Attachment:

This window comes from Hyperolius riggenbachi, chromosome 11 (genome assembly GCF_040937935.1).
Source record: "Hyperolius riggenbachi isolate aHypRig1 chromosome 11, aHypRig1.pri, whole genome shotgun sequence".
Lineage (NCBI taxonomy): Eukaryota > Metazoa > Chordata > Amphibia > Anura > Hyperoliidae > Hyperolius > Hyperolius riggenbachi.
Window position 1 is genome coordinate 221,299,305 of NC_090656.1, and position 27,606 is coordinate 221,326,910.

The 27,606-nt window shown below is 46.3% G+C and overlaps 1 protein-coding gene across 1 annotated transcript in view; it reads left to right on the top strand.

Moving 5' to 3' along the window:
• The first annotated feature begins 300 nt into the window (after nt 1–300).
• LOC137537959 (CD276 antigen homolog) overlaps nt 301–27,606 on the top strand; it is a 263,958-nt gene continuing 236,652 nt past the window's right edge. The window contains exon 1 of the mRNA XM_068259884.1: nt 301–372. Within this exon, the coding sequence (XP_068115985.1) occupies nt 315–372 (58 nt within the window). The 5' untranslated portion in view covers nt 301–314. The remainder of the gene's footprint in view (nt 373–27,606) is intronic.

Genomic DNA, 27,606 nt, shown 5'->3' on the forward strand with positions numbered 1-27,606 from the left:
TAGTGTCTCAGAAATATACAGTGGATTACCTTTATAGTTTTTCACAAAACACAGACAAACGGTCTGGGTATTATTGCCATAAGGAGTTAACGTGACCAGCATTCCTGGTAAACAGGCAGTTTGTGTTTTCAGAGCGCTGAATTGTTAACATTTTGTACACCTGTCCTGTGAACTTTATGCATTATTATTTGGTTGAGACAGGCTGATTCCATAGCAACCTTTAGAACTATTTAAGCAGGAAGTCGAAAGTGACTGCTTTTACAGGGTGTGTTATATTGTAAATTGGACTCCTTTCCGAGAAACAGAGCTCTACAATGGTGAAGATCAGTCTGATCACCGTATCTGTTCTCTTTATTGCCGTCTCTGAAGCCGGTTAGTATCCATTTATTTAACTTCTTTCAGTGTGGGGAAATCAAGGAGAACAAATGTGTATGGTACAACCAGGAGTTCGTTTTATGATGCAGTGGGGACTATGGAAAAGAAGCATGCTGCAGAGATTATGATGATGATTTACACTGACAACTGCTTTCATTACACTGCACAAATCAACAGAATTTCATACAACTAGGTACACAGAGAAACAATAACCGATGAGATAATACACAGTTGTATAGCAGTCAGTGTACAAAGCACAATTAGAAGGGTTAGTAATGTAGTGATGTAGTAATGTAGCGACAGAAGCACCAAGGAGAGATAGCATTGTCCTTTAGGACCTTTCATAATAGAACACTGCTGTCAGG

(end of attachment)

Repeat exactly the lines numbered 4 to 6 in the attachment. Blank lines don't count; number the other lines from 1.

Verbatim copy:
Window position 1 is genome coordinate 221,299,305 of NC_090656.1, and position 27,606 is coordinate 221,326,910.

The 27,606-nt window shown below is 46.3% G+C and overlaps 1 protein-coding gene across 1 annotated transcript in view; it reads left to right on the top strand.

Moving 5' to 3' along the window: